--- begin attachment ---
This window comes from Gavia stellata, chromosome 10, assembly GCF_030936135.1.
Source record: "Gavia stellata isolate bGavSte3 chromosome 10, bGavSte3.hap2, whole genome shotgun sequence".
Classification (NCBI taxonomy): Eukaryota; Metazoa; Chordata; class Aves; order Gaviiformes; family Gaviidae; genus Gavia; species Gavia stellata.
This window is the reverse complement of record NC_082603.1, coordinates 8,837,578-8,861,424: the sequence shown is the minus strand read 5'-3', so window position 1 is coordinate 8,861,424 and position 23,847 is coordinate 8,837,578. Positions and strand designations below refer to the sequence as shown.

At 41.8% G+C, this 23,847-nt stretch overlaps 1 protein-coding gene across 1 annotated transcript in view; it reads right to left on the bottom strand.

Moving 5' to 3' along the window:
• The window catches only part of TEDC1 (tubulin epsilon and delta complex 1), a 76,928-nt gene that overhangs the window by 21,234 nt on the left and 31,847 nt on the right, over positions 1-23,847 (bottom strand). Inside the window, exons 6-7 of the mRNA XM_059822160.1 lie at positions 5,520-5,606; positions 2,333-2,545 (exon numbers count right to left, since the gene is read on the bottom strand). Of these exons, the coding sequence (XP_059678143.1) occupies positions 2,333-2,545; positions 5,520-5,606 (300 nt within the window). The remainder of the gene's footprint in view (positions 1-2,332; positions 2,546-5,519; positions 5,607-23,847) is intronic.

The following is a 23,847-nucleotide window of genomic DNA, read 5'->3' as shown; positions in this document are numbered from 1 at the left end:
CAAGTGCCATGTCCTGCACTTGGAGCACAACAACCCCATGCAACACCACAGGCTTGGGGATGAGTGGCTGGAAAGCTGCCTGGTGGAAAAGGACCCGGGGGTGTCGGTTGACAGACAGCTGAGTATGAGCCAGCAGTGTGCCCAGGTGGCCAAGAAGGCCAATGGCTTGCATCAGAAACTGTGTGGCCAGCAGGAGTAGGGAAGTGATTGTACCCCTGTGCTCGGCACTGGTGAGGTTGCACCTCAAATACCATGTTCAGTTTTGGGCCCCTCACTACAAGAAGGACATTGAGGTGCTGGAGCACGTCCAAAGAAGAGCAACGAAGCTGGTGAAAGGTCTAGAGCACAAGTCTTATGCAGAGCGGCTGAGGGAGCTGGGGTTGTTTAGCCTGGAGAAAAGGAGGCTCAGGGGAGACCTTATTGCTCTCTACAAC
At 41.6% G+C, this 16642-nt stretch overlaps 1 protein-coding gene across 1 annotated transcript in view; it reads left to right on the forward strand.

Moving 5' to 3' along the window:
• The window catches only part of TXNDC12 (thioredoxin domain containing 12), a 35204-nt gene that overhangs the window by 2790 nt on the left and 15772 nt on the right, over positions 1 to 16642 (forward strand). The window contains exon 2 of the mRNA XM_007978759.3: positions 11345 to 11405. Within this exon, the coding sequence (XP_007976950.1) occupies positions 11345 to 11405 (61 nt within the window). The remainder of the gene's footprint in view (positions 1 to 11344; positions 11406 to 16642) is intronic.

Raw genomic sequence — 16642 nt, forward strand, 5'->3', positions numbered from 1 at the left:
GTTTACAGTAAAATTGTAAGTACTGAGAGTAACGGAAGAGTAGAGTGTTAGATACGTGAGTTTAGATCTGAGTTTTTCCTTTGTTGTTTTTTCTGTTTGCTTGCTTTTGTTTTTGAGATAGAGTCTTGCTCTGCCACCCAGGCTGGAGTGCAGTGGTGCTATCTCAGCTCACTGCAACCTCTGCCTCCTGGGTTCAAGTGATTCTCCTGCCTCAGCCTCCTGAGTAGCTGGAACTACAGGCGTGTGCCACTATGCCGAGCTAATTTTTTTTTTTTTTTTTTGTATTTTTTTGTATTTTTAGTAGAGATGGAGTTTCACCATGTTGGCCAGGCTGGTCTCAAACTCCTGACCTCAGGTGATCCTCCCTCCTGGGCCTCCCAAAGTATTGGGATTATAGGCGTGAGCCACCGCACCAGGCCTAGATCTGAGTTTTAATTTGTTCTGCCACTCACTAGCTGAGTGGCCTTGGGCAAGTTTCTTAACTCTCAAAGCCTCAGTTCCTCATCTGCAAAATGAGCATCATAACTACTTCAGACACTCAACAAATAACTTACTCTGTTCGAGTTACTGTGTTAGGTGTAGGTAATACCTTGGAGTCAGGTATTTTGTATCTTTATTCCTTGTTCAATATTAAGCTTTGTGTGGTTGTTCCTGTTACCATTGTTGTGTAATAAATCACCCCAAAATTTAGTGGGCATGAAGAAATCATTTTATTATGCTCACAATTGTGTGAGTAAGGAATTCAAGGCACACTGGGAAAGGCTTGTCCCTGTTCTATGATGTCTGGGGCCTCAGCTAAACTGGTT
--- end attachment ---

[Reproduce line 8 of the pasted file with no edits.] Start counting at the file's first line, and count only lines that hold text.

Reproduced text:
The following is a 23,847-nucleotide window of genomic DNA, read 5'->3' as shown; positions in this document are numbered from 1 at the left end: